Memory’s Door Quick and Compelling
- Glenn McCarty Crosswalk.com Contributing Writer
- 2013 20 Sep
Author: James L. Rubart
Title: Memory’s Door
Publisher: Thomas Nelson
James Rubart’s Memory’s Door is a trippy, layered concoction, a Frank Peretti-meets-Ted Dekker tale of spiritual warfare that’s also a compelling commentary on the state of evangelical Christianity in the post-Christian era.
In Soul’s Gate, the first title in the series, Rubart introduced four believers whose lives changed with the ability to transcend the laws of the physical universe and jump into others’ souls. Led by Reece Roth, they were called the Warriors Riding, and gathered in spiritual retreat to hone their abilities. Soon, they were training others in that ability, as well as gathering other abilities related to the spiritual reality. Sound Peretti-esque? That’s the intent here, as fans of stories which zip back and forth between realities – including time-space jumps – will find this an irresistible combination.
In the sequel – as is often the case in sequels – the enemy strikes back. The Warriors are informed by their leader Doug that their newfound bond has drawn the attention of a mysterious opponent known only as The Wolf. He threatens to challenge their successes and undermine their power to heal others’ lives through their retreats at Well Spring retreat center.
Memory’s Door is most successful at the vision it creates, of a world where the division between physical and spiritual realms isn’t a wall, but a door. The four Warriors have the ability to ask a question of the Spirit, and hear an immediate answer, almost audible. Could this lead readers to wonder, “What if I were that devoted? Would it be possible?”? This certainly seems to be part of Rubart’s aim.
As a storyteller, Rubart doesn’t feel the need to consistently drop the pedal. Much of the first half of the book moves back and forth amongst the ensemble, methodically developing each one’s individual conflict. In addition to Reece, there’s Dana, the radio station executive, Brandon, the rock star, and Marcus, the college professor. Each is tested in his or her own way, but lurking beneath all the conflicts is the sense of a guiding hand moving strategically to undermine all the spiritual victories occurring under the leadership of the quartet.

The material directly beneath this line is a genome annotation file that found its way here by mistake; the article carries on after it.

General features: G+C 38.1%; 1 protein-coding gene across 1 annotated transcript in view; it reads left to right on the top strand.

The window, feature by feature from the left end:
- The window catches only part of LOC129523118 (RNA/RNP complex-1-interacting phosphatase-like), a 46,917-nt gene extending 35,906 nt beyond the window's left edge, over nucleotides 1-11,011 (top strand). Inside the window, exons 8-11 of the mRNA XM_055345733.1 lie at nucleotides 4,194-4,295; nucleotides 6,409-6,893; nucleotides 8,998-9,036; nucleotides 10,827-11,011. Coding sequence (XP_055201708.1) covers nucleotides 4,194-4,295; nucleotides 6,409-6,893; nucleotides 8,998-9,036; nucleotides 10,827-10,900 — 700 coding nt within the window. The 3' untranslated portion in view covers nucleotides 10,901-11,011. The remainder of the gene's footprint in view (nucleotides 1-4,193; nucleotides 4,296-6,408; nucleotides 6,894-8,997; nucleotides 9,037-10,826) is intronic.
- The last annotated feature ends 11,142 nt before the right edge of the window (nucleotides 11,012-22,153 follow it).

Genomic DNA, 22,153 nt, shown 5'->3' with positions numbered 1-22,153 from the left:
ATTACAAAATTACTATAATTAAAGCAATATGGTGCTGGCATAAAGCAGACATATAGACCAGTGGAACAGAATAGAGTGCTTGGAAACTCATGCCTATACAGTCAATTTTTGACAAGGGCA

But Rubart’s most compelling thematic strand involves the struggle between the Warriors and the Wolf. Without spoiling things by revealing the identity of the Wolf, let’s say it’s a well-placed leader within the Christian marketplace. What this creates is a battle between two different strands of the evangelical community. To simplify, it’s the Reformation-old struggle between the law and grace. Not only does each side believe in the validity of its cause, each side is reading the same Bible and interpreting and following it accordingly. So who’s right? What’s more delicious is that neither is completely right or wrong. It’s these kind of gray areas that for too long have seemed absent from the larger dialogue within evangelical Christianity, with many vocal leaders seeking to tout the rightness of their cause at the expense of real conversation.
That may be a tangent from Rubart’s intent, but it’s clear that he’s seeking to do more than just spin a thrilling yarn about the battle between flesh and spirit. He seems to enjoy taking the stick and giving the hornet’s nest a few pokes, just to see what pops out. If readers’ minds run to those points, he’s succeeded. If they enjoy getting sucked into the world of the characters without mulling deeper themes, that seems to also be fine. What’s clear is that after this volume has picked up steam, the third installment, likely headed our way next year, won’t slow down an iota.
*This Review First Published 9/20/2013